AUR keeps a running list of ALL modules ever probed on a system and allow for easy recall. This is very useful for users wishing to build a minimal kernel via a `make localmodconfig`which simply takes every module currently probed and switches everything BUT them off in the .config for a kernel resulting in smaller kernel packages and reduced compilation times.
Installation and Setup
- Download, build, and install AUR.
/usr/bin/modprobed_dbwhich will create
$XDG_CONFIG_HOME/modprobed_db.confif one does not already exist. Optionally add some modules to ignore to the IGNORE array. Some common ones are included by default.
The most convenient method to "use" modprobed_db is to simply add an entry to your crontab to invoke
/usr/bin/modprobed_db store at some regular interval.
Example running the script once every 20 minutes:
$ crontab -e */20 * * * * /usr/bin/modprobed_db store &> /dev/null
As mentioned earlier, this script is meant to be used in concert with the make localmodconfig step of compiling a kernel. After the database has been adequately populated, simply invoke
/usr/bin/modprobed_db recall prior to compiling a kernel to load all modules followed by the make localmodconfig to do the magic.
Using the Official ARCH kernel PKGBUILD
The official ARCH kernel's PKGBUILD does not have native support for this, but it is easily modified as follows:
... # get kernel version make prepare /usr/bin/modprobed_db recall <---- insert this line make localmodconfig <---- insert this line # load configuration # Configure the kernel. Replace the line below with one of your choice. #make menuconfig # CLI menu for configuration #make nconfig # new CLI menu for configuration #make xconfig # X-based configuration #make oldconfig # using old config from previous kernel version # ... or manually edit .config ...
Using Some Kernels in the AUR
Several kernel packages in the AUR have native support for modprobed_db in their PKGBUILD files. For example:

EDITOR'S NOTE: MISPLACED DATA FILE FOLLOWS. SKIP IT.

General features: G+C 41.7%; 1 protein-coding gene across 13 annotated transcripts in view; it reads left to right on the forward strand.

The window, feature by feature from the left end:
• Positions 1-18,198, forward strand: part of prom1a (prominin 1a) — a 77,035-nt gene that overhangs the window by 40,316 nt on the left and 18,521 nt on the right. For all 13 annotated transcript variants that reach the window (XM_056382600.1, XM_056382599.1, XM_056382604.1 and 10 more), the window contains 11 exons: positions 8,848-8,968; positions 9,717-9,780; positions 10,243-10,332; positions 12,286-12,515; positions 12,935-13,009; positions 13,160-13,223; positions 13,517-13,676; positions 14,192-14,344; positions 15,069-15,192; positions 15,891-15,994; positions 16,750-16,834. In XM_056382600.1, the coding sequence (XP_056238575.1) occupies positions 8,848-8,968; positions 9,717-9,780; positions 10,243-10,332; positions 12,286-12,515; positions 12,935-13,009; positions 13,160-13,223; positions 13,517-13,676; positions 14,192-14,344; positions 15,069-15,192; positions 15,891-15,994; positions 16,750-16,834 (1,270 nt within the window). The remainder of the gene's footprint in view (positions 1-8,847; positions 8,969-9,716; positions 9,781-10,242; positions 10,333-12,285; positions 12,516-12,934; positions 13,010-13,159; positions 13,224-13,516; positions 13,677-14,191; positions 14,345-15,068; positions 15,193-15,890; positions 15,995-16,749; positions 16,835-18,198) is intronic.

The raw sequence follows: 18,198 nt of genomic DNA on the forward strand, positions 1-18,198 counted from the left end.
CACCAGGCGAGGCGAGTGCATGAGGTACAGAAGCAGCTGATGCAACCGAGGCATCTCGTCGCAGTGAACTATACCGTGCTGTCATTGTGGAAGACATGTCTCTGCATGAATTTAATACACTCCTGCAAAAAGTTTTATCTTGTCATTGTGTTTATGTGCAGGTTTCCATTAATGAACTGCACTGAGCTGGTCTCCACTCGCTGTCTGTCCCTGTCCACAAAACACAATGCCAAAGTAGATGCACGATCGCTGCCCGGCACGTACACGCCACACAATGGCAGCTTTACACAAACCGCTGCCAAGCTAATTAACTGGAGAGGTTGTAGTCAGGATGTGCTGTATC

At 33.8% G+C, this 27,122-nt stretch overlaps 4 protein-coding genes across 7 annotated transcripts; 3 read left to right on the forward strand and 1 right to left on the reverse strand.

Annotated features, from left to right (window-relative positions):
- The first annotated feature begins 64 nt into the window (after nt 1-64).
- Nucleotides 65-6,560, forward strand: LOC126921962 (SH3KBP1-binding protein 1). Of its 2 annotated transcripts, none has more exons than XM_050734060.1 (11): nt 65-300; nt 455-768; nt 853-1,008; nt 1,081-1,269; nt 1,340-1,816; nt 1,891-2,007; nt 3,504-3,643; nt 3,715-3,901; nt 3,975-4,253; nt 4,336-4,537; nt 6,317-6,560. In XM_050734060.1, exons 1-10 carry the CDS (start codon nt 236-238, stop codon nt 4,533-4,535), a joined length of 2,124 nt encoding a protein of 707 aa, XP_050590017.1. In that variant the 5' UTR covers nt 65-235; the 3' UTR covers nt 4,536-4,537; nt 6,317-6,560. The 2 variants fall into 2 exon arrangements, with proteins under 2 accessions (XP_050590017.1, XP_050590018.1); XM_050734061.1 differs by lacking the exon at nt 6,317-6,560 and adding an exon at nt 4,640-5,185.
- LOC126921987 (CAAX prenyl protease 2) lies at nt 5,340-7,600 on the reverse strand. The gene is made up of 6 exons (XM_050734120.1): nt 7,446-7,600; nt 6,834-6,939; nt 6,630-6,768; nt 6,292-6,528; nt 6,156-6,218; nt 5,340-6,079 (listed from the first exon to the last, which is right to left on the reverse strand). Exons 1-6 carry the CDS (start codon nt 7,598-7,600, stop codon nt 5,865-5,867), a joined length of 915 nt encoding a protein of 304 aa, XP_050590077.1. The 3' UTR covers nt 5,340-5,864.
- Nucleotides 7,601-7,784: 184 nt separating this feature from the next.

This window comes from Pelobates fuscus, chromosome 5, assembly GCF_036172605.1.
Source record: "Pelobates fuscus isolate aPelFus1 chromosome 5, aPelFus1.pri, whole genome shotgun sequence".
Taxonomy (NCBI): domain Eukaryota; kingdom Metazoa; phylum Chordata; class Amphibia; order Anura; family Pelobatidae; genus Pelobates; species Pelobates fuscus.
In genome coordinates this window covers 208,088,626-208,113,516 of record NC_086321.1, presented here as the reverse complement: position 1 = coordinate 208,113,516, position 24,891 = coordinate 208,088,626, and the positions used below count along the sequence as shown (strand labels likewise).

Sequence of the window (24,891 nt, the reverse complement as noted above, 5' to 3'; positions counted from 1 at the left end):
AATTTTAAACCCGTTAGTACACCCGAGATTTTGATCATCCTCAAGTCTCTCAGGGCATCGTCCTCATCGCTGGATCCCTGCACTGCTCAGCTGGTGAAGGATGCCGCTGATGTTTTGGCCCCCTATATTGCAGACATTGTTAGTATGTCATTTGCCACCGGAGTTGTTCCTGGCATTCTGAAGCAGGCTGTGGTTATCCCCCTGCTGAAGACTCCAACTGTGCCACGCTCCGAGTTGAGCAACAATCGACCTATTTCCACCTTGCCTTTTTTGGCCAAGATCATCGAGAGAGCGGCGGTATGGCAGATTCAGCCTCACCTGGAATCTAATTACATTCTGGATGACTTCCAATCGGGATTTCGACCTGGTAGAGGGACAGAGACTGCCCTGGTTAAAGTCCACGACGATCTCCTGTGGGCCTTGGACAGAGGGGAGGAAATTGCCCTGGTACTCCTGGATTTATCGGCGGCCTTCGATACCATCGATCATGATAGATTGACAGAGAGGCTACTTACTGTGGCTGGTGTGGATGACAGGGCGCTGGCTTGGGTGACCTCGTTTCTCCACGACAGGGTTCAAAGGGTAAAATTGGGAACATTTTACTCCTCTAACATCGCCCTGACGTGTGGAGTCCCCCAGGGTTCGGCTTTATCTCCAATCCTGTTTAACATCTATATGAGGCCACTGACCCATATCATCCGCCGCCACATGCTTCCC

Find which other packages use it:
cd /scratch git clone http://pkgbuild.com/git/aur-mirror.git find /scratch/aur-mirror -iname "PKGBUILD" -print0 | xargs -0 grep "modprobed_db recall" | sort
It is recommended that users install the package and then "use" the system for a good amount of time to allow the database to grow based on usage and capture everything the system needs before building a kernel with a make localmodconfig. Some suggested actions to allow appropriate modules to load and get cataloged:
- Insert every kind of removable media (USB, DVD, CD, etc.)
- Use every device on the machine (wifi, network, USB stuff like cameras, ipods, etc.)
- Mount every kind of filesystem one might typically use including ext2/3/4, fat, vfat, CIFS shares, NFS shares, etc.
- Use as many applications (that one would normally use) as possible in order to capture modules on which they depend. For example, IP blocking/filtering software like AUR.
- Users who plan to mount iso image file should do so (this will make sure to capture the loop and isofs modules).
- Users requiring encryption software such as should make sure to load it, and mount some encrypted containers to ensure that the needed crypto modules are in the db.
Benefits of modprobed_db with make localmodconfig in custom kernels
- Reduced kernel footprint on FS
- Reduced compilation time
Comparisons using version 3.8.8-1 of the ARCH kernel (from ABS):
|Machine CPU||# of threads||make localmodconfig||# of Modules||Modules' Size on HDD||Compilation Time|
|Intel i7-3770K @ 4.50 GHz||8||No||3,025||129 MB||7 min 37 sec|
|Intel i7-3770K @ 4.50 GHz||8||Yes||230||18 MB||1 min 13 sec|
|Intel Q9550 @ 3.40 GHz||4||No||3,025||129 MB||14 min 21 sec|
|Intel Q9550 @ 3.40 GHz||4||Yes||230||18 MB||2 min 20 sec|
|Intel E5200 @ 3.33 GHz||2||No||3,025||129 MB||34 min 35 sec|
|Intel E5200 @ 3.33 GHz||2||Yes||230||18 MB||5 min 46 sec|
- 13x less modules built
- 7x less space
- 6x less compilation time
Number of modules found by:
find /scratch/linux-3.8 -name '*.ko' | wc -l
Size on HDD found by:
find /scratch/linux-3.8 -name '*.ko' -print0 | xargs -0 du -ch
Compilation time found by entering a preconfigured linux-3.8.8 (using stock ARCH config):
$ time make -jx modules